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Former teen idol Tommy Steele honours retired mariners at Tower Hamlets charity’s 170th anniversary

PUBLISHED: 10:09 02 August 2013 | UPDATED: 13:13 02 August 2013

Tommy Steele (right) with artist Barry Andrews after unveiling the painting

Tommy Steele (right) with artist Barry Andrews after unveiling the painting

Archant

Former teen idol Tommy Steele was on hand to honour retired mariners at a seaman’s charity that pushed the boat out for its 170th anniversary celebrations.

The Tide of Perpetual Love – The Seamen’s Mission by Essex-based artist Barry AndrewsThe Tide of Perpetual Love – The Seamen’s Mission by Essex-based artist Barry Andrews

The star of movie Half a Sixpence, now in his late 70s, awarded the six ageing seamen with medals including the United Kingdom Merchant Navy Veteran Badge and the Royal Navy Armed Forces Badge before an audience of more than 200 people.

A specially commissioned canvas by the son of one of the badge recipients, Barry Andrews, was also unveiled at the event at the Queen Victoria Seamen’s Rest (QSVR), East India Dock Road, Tower Hamlets, on Friday, July 26.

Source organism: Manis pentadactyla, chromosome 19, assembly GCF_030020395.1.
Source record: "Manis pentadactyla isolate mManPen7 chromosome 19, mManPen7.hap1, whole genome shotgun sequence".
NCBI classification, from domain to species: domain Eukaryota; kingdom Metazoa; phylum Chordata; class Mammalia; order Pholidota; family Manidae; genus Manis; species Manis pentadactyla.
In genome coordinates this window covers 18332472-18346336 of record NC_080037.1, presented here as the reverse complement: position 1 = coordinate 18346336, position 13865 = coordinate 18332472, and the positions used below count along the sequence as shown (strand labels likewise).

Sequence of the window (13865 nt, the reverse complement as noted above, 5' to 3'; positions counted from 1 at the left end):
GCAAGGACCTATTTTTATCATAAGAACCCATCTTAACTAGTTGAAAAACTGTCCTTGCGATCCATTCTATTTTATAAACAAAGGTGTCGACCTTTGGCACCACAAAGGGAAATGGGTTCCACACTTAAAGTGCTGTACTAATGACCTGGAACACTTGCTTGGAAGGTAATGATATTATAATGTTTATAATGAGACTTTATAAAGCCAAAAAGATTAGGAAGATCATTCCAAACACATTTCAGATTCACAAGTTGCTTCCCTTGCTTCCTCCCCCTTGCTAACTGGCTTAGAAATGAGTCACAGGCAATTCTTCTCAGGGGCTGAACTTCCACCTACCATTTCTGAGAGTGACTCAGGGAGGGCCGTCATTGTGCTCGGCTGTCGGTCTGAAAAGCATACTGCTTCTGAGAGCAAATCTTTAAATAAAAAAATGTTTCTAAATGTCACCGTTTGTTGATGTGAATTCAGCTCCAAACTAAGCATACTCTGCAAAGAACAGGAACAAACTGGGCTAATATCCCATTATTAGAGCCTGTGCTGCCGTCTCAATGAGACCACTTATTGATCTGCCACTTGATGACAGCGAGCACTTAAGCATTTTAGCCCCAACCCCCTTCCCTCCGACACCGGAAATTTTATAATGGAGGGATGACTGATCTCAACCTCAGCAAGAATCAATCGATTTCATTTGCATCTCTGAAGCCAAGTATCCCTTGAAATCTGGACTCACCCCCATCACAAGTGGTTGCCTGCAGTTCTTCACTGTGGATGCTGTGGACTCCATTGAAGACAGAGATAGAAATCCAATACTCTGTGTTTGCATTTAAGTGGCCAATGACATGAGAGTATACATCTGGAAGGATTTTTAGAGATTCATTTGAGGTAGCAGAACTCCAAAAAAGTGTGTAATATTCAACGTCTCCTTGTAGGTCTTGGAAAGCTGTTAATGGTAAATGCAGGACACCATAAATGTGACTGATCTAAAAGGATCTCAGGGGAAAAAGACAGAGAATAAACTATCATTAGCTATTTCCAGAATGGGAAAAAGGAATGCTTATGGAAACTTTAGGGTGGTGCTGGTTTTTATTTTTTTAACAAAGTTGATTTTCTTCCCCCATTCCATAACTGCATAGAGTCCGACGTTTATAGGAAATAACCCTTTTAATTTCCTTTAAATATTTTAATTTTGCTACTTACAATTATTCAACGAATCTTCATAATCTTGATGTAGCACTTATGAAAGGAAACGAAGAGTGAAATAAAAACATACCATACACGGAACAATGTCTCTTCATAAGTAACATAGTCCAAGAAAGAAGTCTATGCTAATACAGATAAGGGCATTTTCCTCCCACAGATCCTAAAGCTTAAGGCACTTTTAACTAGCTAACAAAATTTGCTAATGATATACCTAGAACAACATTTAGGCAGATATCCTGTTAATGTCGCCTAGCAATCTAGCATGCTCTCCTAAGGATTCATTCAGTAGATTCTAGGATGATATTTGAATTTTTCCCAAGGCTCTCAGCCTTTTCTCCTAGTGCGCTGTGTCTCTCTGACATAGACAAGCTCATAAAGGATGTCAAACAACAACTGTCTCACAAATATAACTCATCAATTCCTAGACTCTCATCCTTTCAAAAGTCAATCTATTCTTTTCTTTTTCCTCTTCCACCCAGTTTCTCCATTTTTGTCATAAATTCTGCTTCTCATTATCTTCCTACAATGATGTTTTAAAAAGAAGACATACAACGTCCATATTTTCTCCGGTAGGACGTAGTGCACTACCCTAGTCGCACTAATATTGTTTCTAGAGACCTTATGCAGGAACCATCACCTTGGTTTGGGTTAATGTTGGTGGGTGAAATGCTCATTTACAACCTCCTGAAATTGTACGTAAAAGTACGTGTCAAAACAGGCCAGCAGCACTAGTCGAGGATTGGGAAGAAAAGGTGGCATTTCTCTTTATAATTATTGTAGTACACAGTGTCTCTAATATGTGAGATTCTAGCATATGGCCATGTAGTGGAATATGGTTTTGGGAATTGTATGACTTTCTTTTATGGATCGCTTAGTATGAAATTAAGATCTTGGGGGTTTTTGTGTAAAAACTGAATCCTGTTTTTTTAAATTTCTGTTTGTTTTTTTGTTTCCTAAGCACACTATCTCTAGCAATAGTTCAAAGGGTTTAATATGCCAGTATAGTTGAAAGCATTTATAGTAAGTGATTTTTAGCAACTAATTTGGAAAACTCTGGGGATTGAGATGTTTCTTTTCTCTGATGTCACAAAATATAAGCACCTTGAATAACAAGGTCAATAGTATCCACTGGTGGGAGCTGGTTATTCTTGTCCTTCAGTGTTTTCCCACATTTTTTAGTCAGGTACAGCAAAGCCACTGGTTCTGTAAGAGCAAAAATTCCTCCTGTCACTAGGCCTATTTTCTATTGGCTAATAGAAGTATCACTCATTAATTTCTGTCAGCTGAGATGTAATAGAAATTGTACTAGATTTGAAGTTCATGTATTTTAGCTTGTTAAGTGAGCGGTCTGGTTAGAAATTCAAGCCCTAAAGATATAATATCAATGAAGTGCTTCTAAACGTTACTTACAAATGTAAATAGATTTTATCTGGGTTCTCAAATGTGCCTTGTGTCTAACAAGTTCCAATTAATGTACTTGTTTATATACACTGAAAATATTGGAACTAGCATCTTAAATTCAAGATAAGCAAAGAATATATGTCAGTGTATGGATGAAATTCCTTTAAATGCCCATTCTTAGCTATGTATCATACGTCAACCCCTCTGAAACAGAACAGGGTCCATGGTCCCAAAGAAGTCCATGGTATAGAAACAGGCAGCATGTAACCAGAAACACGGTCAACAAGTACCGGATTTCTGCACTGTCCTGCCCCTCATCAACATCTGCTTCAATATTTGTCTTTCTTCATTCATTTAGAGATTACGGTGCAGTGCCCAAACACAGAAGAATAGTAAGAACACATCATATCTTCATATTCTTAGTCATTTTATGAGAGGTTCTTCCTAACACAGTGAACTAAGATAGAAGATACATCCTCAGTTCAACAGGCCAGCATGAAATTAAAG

“We were delighted that Tommy Steele was able to share this day with us,” said Alexander Campbell, QVSR’s chief executive.

“It was a wonderful day and a fitting tribute to a charity that has served a community for 170 years.

“There was much laughter as people shared stories and anecdotes about this fine old East End landmark — may it grow and prosper for another 170 years.”

Tommy joined the Merchant Navy in 1952 — sailing on the Scythia, Queen of Bermuda, Rangitane and the Mauretania as a Steward — and is the incumbent vice president of the Federation of Merchant Mariners.

David Stannard, 89, Corstiaan Berghout, 89, Ahmed Suleiman, 92, and George Keen received the United Kingdom Merchant Navy Veteran Badge while Adan Awad and William Andrews were awarded the Royal Navy Armed Forces Badge.

The QSVR was founded in 1843 to address the needs of seafarers while they were on leave and today provides accommodation, welfare and support to some 170 men including ex-seafarers, ex-servicemen and others in need within the community.

A short film about the charity’s work, by film maker Cassius Rayner, was also shown as part of the celebrations.


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